This quantitative research study examined the relationship between degree attainment of 99 African American males from dual-parent and single parent families. This empirical investigational study examined the relationship between type of family support from dual and single parent families on African American males’ academic success. The variables tested were dissimilarities, the amount, and the differentiation in degree attainment. Participants completed an online survey that included an informed consent form, demographic questions as well as survey questions regarding their relationship with and support from their families. The survey also required the participant to answer questions that provided information about family activities, structure and relationships, organization, activities, emotional support, and methods of communication. Moos and Moos’ (2002) Family Environment Scale (FES) Real Form (Form R) was used to measure people’s perception and attitude of their actual family environments. The relationship subscale was used to ascertain measurements of cohesion, expressiveness, and conflict. This study addressed three research hypotheses pertaining to the type of family situation (dual versus single-parent homes). None was statistically significant, thereby providing support to retain all three null hypotheses. Study results indicated the success of African American males and their degree attainment is due in part to the familial support and encouragement. The outcomes yielded from the study suggest that regardless of the type of family structure whether dual or single parent, there are common variables within both family systems that aid the individuals in persisting in their efforts to obtain their undergraduate degree.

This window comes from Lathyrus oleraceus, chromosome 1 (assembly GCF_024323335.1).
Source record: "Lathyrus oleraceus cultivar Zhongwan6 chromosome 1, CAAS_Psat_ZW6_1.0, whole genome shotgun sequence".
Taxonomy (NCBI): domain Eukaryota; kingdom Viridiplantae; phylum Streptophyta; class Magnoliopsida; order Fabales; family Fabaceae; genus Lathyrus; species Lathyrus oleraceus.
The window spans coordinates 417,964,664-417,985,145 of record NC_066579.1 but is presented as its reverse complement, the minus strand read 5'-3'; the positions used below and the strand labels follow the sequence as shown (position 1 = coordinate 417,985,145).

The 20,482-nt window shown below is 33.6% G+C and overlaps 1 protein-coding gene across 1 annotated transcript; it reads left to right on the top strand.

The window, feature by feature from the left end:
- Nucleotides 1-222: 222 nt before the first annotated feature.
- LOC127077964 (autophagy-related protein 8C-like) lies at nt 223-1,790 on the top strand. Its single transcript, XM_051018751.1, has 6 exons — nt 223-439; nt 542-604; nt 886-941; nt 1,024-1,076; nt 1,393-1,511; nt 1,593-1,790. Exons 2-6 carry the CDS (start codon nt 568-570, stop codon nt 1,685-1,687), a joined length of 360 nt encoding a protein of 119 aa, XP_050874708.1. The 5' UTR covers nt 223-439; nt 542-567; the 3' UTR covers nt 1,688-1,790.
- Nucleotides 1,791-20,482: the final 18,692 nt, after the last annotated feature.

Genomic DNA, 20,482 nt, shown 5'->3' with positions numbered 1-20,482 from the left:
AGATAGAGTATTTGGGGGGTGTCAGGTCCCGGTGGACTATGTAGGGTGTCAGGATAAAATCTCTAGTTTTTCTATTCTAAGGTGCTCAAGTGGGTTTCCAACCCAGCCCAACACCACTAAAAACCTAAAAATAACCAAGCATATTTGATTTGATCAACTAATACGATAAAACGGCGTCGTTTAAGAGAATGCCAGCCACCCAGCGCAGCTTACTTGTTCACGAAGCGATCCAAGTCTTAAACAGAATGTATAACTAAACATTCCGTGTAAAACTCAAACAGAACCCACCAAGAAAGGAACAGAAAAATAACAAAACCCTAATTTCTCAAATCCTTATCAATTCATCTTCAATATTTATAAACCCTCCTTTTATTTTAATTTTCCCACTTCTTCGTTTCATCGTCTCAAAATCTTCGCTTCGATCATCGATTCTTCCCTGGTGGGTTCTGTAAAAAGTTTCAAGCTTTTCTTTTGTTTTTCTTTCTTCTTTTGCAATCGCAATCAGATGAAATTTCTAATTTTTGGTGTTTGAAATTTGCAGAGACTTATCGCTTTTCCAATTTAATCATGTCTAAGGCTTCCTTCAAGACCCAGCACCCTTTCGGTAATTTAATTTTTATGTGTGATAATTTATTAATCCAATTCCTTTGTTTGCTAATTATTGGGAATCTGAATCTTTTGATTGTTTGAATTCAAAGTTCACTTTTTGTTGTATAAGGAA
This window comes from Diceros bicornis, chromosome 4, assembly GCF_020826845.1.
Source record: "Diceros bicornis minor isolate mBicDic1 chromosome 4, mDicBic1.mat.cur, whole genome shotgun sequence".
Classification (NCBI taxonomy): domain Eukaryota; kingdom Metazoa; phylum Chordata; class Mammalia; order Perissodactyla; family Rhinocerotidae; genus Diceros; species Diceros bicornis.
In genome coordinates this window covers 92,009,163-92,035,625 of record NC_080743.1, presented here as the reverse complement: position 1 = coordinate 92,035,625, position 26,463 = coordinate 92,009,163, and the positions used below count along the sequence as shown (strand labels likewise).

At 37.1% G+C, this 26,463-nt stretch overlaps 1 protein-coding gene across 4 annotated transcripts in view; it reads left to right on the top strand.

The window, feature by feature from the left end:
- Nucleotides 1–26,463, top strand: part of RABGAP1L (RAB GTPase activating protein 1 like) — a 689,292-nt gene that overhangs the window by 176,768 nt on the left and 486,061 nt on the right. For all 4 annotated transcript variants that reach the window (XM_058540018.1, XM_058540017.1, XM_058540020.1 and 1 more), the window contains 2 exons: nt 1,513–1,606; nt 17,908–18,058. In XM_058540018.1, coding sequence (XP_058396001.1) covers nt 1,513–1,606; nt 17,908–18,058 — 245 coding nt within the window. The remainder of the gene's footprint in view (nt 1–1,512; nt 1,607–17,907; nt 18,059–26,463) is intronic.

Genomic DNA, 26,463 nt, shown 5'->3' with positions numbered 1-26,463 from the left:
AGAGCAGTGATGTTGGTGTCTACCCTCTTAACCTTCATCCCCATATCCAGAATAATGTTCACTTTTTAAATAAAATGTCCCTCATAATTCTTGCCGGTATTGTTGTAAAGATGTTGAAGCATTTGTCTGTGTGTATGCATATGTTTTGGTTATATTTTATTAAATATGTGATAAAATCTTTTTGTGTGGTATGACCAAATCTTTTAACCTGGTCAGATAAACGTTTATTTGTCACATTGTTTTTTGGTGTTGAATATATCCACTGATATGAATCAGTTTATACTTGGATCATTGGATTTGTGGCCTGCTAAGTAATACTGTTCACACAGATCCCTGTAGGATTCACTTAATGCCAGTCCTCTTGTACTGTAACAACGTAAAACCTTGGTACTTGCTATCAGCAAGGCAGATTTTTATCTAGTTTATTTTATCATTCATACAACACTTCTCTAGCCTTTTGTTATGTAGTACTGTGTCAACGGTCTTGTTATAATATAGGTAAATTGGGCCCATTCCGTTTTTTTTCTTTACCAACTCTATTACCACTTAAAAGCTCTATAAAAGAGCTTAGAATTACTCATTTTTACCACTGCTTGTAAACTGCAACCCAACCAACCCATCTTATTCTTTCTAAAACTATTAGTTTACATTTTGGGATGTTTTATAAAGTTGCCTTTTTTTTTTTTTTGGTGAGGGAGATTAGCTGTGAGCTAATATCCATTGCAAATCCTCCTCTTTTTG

|Commitee:||Comeau, Joan, Smith, Al|
|Department:||Harold Abel School of Social and Behavioral Sciences|
|School Location:||United States -- Minnesota|
|Source:||DAI-A 77/08(E), Dissertation Abstracts International|
|Subjects:||African American Studies, Black studies, Behavioral psychology, Individual & family studies, Higher education|
|Keywords:||African-American, Degree attainment, Family support, Men|
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